ITC Delays Final Decision in Motorola Mobility, Microsoft Patent Case
July 2, 2012 11:40 AM
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The final ruling was supposed to take place August 23, but it looks like that is no longer the case
A panel from the U.S. International Trade Commission (ITC) has postponed a final decision on the patent infringement case launched by
Google's Motorola Mobility unit against Microsoft
According to the ITC, the case will be sent back to the judge for reconsideration, which is expected to take months. The final ruling was supposed to take place August 23, but it looks like that is no longer the case.
Motorola Mobility, which is now a part of Google, filed patent complaints against Microsoft last year. Motorola fought against Microsoft's licensing demands for Android makers, which could have forced the company to pay Microsoft $15 or more for each Android gadget.
In April of this year,
ITC Administrative Law Judge David Shaw found both the 4GB and 250GB editions of the Xbox 360 infringe on four Motorola patents
related to H.264 codec.
However, he ruled that Microsoft hadn't infringed on a fifth patent. The patents were related to the wireless connection of the Xbox to the Internet and techniques for video compression to speed transmission.
One month later, the ITC judge recommended a
ban on the Xbox 360 gaming console
in the U.S. Motorola had asked that the Xbox 360 be banned from importation into the United States.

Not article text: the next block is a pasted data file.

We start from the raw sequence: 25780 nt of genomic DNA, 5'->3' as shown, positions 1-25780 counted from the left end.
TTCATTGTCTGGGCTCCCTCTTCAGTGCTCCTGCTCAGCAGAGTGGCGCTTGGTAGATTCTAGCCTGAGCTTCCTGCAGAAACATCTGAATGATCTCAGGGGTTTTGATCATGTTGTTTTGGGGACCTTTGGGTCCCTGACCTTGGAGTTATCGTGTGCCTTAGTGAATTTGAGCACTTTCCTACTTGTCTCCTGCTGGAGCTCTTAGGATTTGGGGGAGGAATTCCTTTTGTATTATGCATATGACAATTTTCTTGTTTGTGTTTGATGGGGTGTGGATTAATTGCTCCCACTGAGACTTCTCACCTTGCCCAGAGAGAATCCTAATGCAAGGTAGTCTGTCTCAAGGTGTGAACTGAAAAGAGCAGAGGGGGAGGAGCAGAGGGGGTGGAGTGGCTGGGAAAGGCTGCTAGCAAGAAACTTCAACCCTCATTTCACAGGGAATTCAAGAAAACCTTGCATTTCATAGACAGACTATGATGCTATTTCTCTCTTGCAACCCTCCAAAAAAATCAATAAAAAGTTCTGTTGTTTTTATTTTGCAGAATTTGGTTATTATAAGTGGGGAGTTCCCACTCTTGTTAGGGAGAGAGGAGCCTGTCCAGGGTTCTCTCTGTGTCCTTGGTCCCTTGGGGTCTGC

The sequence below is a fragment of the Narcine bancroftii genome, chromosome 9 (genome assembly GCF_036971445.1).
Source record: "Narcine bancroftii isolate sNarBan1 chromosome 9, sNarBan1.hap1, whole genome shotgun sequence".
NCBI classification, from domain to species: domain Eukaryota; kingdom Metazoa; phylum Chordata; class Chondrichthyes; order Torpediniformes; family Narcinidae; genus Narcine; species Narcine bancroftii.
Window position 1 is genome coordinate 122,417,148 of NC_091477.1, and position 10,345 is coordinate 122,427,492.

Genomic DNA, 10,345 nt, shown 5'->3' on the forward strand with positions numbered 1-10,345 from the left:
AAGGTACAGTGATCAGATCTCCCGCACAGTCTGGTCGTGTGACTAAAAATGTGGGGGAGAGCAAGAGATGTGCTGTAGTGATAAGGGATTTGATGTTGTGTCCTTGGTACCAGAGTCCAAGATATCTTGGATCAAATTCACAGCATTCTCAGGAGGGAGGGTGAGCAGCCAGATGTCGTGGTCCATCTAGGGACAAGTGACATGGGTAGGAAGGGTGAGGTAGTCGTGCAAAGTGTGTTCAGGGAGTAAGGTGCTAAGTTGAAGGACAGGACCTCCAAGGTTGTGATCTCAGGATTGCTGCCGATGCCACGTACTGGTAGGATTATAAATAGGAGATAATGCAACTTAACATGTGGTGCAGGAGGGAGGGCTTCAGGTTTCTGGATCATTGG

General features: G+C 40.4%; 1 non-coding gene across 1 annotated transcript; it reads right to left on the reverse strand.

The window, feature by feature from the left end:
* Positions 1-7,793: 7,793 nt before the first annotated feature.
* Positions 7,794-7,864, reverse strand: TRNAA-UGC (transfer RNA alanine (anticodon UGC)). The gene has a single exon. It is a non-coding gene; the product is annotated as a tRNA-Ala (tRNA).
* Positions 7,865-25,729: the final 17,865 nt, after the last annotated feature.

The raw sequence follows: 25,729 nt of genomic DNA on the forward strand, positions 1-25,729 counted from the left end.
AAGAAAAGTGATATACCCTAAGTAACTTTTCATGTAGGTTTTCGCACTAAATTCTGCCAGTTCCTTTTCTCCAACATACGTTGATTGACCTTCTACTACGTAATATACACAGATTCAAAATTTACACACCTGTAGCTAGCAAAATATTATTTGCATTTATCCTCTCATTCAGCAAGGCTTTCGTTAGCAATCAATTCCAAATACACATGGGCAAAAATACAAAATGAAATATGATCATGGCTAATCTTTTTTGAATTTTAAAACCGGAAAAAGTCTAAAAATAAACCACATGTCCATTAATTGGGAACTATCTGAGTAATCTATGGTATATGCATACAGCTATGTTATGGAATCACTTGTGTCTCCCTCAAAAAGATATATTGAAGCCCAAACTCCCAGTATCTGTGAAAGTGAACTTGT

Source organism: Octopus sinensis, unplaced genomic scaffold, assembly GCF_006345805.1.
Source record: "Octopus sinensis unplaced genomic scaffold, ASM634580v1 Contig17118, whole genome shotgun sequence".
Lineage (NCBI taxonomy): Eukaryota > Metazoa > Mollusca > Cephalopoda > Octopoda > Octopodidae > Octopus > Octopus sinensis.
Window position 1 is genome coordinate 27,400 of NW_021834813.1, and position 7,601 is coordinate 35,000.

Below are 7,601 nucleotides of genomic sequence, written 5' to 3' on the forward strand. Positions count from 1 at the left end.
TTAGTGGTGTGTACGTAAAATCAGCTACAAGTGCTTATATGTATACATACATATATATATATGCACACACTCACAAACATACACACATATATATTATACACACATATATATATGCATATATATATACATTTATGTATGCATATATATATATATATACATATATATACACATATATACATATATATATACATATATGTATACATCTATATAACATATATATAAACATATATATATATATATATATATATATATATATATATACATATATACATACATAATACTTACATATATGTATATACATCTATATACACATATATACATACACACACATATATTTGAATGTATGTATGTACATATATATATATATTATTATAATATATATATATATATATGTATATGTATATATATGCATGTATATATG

The idea of a ban was not well-received by many.
Eight U.S. Congressman
, for example, wrote a letter to the ITC last month saying that a ban on the gaming console could
threaten high-paying U.S. jobs as well as economic growth, since the Xbox 360 is one of the top gaming consoles in the U.S. at the moment.
In addition, the letter noted that an exclusion order could hurt third-party investments that provide products and services for the Xbox 360 and depend on its sales. Consumers
could stand to lose as well, since competition in the gaming industry could be stifled and lead to an increase in prices for game consoles and titles.
"For these reasons, we urge you to consider carefully the implications a negative ruling in this matter would have on our economy, consumers, industry and jobs in Washington State and throughout the country," said the letter.
There is currently no set date for the final decision in this case.
This article is over a month old, voting and posting comments is disabled
7/3/2012 10:59:59 AM
The US patent system needs to change, but that starts in the US Legislature.
It's been the typical governmental happenings at the USPTO over the past 10 years or so:
1. The USPTO had their funds cut which caused them to get behind in their work. (It's common for agencies to create work slowdowns to gain their funding back since they can create lots of complaints to Congress due to the pain of a slowdown. I can't say if that was the case here but it's common.)
2. After enough people complained, Congress passed a law that the USPTO had to complete patent evaluations within a certain timeframe.
3. The USPTO decreased the amount of scrutiny it gave to each patent application because they were required, by penalty of law, to complete them in a specified timeframe.
Now, billions of dollars are being spent to attack, defend, buy and sell patents because they can be used as legal WMDs. Just think if all of this effort was spent on productive things.
"It's okay. The scenarios aren't that clear. But it's good looking. [Steve Jobs] does good design, and [the iPad] is absolutely a good example of that." -- Bill Gates on the Apple iPad
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